The UK has spent the last few years dealing with difficult political, social and economic situations, including Brexit, the Covid-19 pandemic and the recent, frequent, changes in the prime minister and chancellor. In the midst of these difficult times, there is also the cost of living crisis and the dramatic rise of fuel and energy prices to contend with so it is not surprising that the UK’s economic issues are very concerning.
The economic outlook of the UK
In October 2022, the renowned credit rating agency Moody’s downgraded the economic outlook of the UK to Aa3 with a negative outlook. Previously, the economy of the UK had been rated as stable but with the combined factors of the unpredictability of leadership in government, high inflation, reduced economic growth, higher borrowing leading to the increased national debt and a reduction in the credibility of policy making has led to concerns about the UK’s economic stability.
Outlook ratings given by Moody’s usually last around 12-18 months so it is safe to presume that the UK has a bumpy time ahead. There is also a concern that the UK’s credit rating could also be downgraded. However, Moody’s has confirmed that they are currently satisfied that the UK can weather further economic storms due to its strong institutional framework that should respond well to any new shocks. Also, the UK government debt has a long maturity and there is still a strong investor base in the country that adds stability in these unpredictable times.
Risk of Recession
The Chancellor of the Exchequer, Jeremy Hunt, confirmed in his November autumn statement that the UK is now in recession. It was originally thought that the UK would not enter into a recession until 2023, but as the UK is already in the middle of a very difficult economic period, the OBR (Office of Budget Responsibility) confirmed we have already met the definition for a recession in this country. As household incomes continue to be stretched, interest rates are rising and house prices are falling, there is no doubt we will be fully into a recession by the first quarter of 2023.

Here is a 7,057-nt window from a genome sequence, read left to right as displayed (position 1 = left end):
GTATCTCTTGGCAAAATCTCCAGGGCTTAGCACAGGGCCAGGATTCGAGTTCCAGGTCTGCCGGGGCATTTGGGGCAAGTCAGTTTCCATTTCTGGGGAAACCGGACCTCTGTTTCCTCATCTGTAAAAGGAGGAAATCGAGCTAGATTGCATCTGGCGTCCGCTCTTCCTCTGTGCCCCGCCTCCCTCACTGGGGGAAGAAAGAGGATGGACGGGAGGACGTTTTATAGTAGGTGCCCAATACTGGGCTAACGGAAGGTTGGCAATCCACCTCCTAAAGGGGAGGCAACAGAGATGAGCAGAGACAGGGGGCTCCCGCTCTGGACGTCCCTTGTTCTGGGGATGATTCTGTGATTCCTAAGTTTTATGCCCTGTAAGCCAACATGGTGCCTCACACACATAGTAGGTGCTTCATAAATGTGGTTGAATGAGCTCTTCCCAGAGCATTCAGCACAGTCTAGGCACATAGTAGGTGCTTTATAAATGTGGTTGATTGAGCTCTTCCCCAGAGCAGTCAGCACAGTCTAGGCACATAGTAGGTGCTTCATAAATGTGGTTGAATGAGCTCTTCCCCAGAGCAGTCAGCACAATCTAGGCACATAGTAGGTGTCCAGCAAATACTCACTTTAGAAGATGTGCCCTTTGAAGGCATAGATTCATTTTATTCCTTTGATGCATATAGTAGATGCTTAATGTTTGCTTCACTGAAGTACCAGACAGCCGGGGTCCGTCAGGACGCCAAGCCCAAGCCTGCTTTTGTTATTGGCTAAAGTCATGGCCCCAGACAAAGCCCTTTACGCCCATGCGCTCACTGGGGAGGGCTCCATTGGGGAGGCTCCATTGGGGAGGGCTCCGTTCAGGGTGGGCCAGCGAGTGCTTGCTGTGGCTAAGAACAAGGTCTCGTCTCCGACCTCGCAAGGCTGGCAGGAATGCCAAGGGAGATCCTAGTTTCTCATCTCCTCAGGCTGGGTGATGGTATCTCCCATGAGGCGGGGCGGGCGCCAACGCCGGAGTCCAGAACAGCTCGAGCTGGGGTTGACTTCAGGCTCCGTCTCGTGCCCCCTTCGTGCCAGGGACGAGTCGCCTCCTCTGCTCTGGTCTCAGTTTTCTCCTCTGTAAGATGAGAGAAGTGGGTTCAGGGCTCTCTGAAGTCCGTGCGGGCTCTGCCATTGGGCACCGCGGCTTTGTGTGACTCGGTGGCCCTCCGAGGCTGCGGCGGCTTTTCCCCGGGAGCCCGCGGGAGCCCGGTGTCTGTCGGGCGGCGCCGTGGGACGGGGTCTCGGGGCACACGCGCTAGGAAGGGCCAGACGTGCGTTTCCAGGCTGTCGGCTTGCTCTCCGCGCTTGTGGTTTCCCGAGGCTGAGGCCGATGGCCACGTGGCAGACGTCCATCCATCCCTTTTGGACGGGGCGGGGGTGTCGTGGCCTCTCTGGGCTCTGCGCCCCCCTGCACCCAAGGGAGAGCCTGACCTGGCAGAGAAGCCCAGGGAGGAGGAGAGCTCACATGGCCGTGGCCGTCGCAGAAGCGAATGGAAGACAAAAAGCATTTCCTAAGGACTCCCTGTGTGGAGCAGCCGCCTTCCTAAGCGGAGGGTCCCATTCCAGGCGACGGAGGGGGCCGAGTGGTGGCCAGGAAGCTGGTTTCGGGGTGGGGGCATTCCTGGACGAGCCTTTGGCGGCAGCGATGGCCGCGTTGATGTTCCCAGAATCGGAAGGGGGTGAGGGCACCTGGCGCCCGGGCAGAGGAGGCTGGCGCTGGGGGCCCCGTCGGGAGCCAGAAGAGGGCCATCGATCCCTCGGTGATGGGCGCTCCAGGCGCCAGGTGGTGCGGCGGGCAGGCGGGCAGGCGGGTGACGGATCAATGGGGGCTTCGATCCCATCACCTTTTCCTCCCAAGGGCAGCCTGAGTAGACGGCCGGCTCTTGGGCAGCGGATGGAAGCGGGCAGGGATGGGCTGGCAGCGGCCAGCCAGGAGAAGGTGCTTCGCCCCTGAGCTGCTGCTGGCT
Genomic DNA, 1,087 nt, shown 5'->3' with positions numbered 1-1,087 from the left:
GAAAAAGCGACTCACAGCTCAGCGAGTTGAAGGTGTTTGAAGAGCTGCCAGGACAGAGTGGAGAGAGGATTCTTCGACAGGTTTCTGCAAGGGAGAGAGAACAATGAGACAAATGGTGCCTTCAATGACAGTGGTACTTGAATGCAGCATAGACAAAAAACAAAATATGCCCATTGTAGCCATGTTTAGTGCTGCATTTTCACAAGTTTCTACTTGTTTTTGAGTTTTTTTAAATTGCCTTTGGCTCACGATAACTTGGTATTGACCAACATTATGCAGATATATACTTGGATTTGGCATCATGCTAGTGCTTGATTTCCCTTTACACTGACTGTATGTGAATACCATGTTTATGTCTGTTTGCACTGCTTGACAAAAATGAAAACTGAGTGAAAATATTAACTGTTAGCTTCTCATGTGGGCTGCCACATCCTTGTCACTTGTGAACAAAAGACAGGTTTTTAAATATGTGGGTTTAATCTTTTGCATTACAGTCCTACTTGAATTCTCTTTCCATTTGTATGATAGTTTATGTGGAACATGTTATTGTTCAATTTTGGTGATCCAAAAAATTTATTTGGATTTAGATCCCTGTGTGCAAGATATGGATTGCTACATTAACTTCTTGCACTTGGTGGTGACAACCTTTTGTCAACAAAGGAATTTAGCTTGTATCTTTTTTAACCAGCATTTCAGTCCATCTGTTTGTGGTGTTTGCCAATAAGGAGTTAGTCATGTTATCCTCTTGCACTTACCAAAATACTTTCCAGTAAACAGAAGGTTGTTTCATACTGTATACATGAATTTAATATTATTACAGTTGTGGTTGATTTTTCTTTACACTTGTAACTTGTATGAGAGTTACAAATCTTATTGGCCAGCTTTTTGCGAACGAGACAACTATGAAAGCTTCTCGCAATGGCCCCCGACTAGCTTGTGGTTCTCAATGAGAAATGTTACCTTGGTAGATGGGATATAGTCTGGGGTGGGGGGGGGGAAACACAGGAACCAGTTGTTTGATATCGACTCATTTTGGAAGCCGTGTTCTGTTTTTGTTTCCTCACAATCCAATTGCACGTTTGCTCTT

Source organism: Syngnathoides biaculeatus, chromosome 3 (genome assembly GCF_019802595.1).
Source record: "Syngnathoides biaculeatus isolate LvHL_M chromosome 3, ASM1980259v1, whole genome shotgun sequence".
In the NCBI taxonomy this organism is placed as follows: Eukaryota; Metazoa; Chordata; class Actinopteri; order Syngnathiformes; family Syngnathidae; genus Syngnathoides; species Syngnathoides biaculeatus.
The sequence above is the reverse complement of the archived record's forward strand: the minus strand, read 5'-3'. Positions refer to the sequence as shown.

How could economic downturn and recession affect the housing market?
The Chief Economist of Nationwide Building Society has predicted that house prices may fall by 5% as interest and unemployment rates continue to rise and the cost of living crisis continues to affect the incomes and spending ability of the UK population. The upheaval in government in the autumn of 2022 caused many mortgage lenders to withdraw their interest rates, and this has made obtaining a mortgage more difficult for some would-be buyers.
The situation has calmed in the last month, but mortgage rates are still unstable, causing the housing market to slow down which is problematic for potential buyers and sellers. If you are still thinking of buying a property, firms such as Sam Conveyancing and the best conveyancing solicitors Birmingham and elsewhere can help.
Going forward into 2023
The outlook for 2023 is concerning, with a recession becoming a certainty and the cost of living crisis squeezing the incomes of many people. Markets have responded well, however, to the increased government stability of Rishi Sunak and Jeremy Hunt so hopefully, this will continue as we enter 2023.